Living unstained cells were observed with a Zeiss Axiophot photomicroscope (Zeiss, Göttingen, Germany) equipped with differential interference contrast optics. Photographs were taken on Kodak Technical Pan 2415 35 mm film (Kodak, Rochester, NY, USA). Stalks bearing mineral deposits on stalks were studied by examining cells which had been affixed to coverslips, air-dried, mounted on aluminum stubs, and observed in a scanning electron microscope (Stereoscan 250 Mk3; Cambridge Instruments, Cambridge, UK) equipped with a Link AN10/55 EDS (Oxford Instruments, Oxford, UK).
Light microscope observations of untreated wet mo- unts showed the presence of orange-red granules at the base of the Pseudocharaciopsis stalk ( Fig. 1 ). No observable granules were present on any other parts of the cell.
When the base of the stalks were examined with the scanning electron microscope and EDS analysis, the analyses showed manganese to be the predominant element associated with the base ( Fig. 2 ). There was little variation in the relative proportion of Mn in the stalks from oldest to youngest. Other elements not associated with the glass or mounting stub or other parts of the cells were not detected. Iron was not detected, although low amounts could be masked by the Mn peak. Similarly other elements such as calcium were not evident.
Extracellular deposition of Mn in other algal groups has been reported in the Volvocales (Schulz-Baldes and Lewin 1975), the Charophyceae (Raven et al. 1986), and the Chrysophyceae (Dunlap et al. 1987). The lack of other minerals in the granules might be due to on the amount of iron or calcium in the culture medium, as has been demonstrated in the chrysophyte Anthophysa (Lee and Kugrens 1989). Dunlap and Walne (1987) showed that the addition of iron to the media of Trachelomonas cultures resulted in the presence of iron in the lorica. However it should be noted that BBM medium does contain relatively high amounts of either iron or calcium.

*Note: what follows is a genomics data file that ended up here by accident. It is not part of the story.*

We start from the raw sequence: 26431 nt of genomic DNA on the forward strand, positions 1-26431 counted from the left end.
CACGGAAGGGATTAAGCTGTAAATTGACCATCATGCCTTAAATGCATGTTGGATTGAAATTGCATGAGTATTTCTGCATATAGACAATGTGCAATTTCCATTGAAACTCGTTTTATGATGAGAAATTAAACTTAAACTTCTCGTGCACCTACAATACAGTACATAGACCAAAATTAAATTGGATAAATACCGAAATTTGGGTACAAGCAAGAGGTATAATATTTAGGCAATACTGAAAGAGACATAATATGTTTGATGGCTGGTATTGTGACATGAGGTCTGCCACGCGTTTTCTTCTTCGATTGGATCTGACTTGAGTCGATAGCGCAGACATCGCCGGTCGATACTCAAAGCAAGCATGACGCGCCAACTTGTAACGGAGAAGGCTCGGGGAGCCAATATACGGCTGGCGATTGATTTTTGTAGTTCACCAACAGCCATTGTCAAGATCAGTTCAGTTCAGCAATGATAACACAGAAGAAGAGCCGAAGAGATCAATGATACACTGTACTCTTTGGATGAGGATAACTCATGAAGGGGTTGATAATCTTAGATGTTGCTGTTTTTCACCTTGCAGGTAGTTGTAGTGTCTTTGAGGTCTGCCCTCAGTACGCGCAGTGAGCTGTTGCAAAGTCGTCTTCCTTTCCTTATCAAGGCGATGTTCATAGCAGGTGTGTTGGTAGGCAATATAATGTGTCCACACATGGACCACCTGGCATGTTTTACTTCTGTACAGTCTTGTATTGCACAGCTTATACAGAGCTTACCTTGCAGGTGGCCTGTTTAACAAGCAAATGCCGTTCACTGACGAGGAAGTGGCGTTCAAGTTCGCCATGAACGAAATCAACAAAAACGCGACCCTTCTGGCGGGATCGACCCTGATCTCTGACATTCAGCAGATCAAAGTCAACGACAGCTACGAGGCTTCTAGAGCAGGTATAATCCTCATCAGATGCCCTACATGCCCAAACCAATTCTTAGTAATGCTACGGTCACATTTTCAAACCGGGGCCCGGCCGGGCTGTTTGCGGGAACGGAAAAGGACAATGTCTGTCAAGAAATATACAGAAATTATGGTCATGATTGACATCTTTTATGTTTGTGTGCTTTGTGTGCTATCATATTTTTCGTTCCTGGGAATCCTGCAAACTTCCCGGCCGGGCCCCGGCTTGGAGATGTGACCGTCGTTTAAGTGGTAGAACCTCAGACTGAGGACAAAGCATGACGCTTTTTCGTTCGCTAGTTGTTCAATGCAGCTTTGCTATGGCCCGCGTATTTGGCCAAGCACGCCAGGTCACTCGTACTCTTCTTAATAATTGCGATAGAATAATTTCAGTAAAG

The prevalence of Mn in the stalk of Pseudocharaciopsis minuta is particularly interesting in light of the reports that Fe is the principal element of stalks in other algae. The Mn is probably present in the form of a carbonate
PPT Slide
Lager Image
Light microscope image of Pseudocharaciopsis minuta. Scale bar represent: 10 μm.
PPT Slide
Lager Image
X-ray spectrum of the stalk and base of Pseudocharaciopsis minuta. Manganese (Mn) is the main heavy element shown. Other elements present (Al, aluminum; Ti, titanium; K, potassium; Si, silicon; Zn, zinc) comprise the cover-slip on which the cells grew attached, the aluminum (Al) stub on which the cover slip was attached and the residue from an incompletely washed sample.
or oxide.
This study supports the Eustigmatophyceae bear further investigation for the presence of metal elements in the remaining eight genera that produce mucilage but lack a stalk. As Santos (1996) points out, the chemical composition of the cell walls of the Eustigmatophyceae, and I can now add the mucilage, remain unclear. The presence of Mn on the stalks of Pseudocharaciopsis raises questions as to the possible functions of these stalks and Mn metabolism.
D. E. W. thanks the FRCE Committee of Central Michigan for financial support, D. H. Hopcroft (Manawatu Microscopy and Imaging Centre, Massey University) for assistance with the SEM and EDS analysis, and B. Roberts for preparation of the plates. Special thanks to Dr. C. J. O’Kelly, then a faculty member at Massy University, for providing office and laboratory facilities during my research stay in New Zealand.